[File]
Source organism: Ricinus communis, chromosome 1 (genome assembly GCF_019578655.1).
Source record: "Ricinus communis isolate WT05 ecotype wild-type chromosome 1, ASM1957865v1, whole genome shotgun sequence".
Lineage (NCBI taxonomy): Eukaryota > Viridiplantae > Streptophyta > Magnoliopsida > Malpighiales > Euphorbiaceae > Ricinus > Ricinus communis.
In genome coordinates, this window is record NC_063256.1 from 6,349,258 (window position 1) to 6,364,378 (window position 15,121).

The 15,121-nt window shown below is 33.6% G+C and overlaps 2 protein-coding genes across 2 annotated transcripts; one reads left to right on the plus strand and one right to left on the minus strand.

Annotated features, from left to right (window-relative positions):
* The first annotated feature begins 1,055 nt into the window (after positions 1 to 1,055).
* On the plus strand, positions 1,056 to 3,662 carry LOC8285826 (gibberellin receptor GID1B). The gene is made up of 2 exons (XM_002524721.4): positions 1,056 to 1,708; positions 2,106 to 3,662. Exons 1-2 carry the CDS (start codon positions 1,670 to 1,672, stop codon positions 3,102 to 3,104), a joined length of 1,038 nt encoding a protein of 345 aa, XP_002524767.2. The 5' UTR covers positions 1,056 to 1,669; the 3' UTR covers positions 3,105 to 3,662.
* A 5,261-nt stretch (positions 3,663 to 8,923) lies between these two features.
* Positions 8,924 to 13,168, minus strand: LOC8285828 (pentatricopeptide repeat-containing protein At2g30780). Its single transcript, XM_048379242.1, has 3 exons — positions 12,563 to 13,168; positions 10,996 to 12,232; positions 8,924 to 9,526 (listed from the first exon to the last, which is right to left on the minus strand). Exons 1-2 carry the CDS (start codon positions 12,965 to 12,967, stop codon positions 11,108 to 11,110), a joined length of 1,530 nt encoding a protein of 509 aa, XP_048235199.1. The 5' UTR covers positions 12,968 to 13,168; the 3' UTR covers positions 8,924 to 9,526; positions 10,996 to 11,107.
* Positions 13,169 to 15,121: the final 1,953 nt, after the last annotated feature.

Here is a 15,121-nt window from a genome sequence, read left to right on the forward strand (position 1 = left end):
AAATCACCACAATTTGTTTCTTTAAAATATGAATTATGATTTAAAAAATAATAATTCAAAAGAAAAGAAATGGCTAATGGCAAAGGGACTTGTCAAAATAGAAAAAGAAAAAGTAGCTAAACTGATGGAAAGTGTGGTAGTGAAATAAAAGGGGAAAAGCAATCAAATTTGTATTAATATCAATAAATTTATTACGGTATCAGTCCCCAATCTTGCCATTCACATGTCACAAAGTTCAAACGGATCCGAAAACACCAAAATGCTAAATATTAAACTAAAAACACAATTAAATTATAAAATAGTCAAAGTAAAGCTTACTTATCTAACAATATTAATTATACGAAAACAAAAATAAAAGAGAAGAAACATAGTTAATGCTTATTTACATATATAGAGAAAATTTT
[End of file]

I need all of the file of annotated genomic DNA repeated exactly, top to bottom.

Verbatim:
Source organism: Ricinus communis, chromosome 1 (genome assembly GCF_019578655.1).
Source record: "Ricinus communis isolate WT05 ecotype wild-type chromosome 1, ASM1957865v1, whole genome shotgun sequence".
Lineage (NCBI taxonomy): Eukaryota > Viridiplantae > Streptophyta > Magnoliopsida > Malpighiales > Euphorbiaceae > Ricinus > Ricinus communis.
In genome coordinates, this window is record NC_063256.1 from 6,349,258 (window position 1) to 6,364,378 (window position 15,121).

The 15,121-nt window shown below is 33.6% G+C and overlaps 2 protein-coding genes across 2 annotated transcripts; one reads left to right on the plus strand and one right to left on the minus strand.

Annotated features, from left to right (window-relative positions):
* The first annotated feature begins 1,055 nt into the window (after positions 1 to 1,055).
* On the plus strand, positions 1,056 to 3,662 carry LOC8285826 (gibberellin receptor GID1B). The gene is made up of 2 exons (XM_002524721.4): positions 1,056 to 1,708; positions 2,106 to 3,662. Exons 1-2 carry the CDS (start codon positions 1,670 to 1,672, stop codon positions 3,102 to 3,104), a joined length of 1,038 nt encoding a protein of 345 aa, XP_002524767.2. The 5' UTR covers positions 1,056 to 1,669; the 3' UTR covers positions 3,105 to 3,662.
* A 5,261-nt stretch (positions 3,663 to 8,923) lies between these two features.
* Positions 8,924 to 13,168, minus strand: LOC8285828 (pentatricopeptide repeat-containing protein At2g30780). Its single transcript, XM_048379242.1, has 3 exons — positions 12,563 to 13,168; positions 10,996 to 12,232; positions 8,924 to 9,526 (listed from the first exon to the last, which is right to left on the minus strand). Exons 1-2 carry the CDS (start codon positions 12,965 to 12,967, stop codon positions 11,108 to 11,110), a joined length of 1,530 nt encoding a protein of 509 aa, XP_048235199.1. The 5' UTR covers positions 12,968 to 13,168; the 3' UTR covers positions 8,924 to 9,526; positions 10,996 to 11,107.
* Positions 13,169 to 15,121: the final 1,953 nt, after the last annotated feature.

Here is a 15,121-nt window from a genome sequence, read left to right on the forward strand (position 1 = left end):
AAATCACCACAATTTGTTTCTTTAAAATATGAATTATGATTTAAAAAATAATAATTCAAAAGAAAAGAAATGGCTAATGGCAAAGGGACTTGTCAAAATAGAAAAAGAAAAAGTAGCTAAACTGATGGAAAGTGTGGTAGTGAAATAAAAGGGGAAAAGCAATCAAATTTGTATTAATATCAATAAATTTATTACGGTATCAGTCCCCAATCTTGCCATTCACATGTCACAAAGTTCAAACGGATCCGAAAACACCAAAATGCTAAATATTAAACTAAAAACACAATTAAATTATAAAATAGTCAAAGTAAAGCTTACTTATCTAACAATATTAATTATACGAAAACAAAAATAAAAGAGAAGAAACATAGTTAATGCTTATTTACATATATAGAGAAAATTTT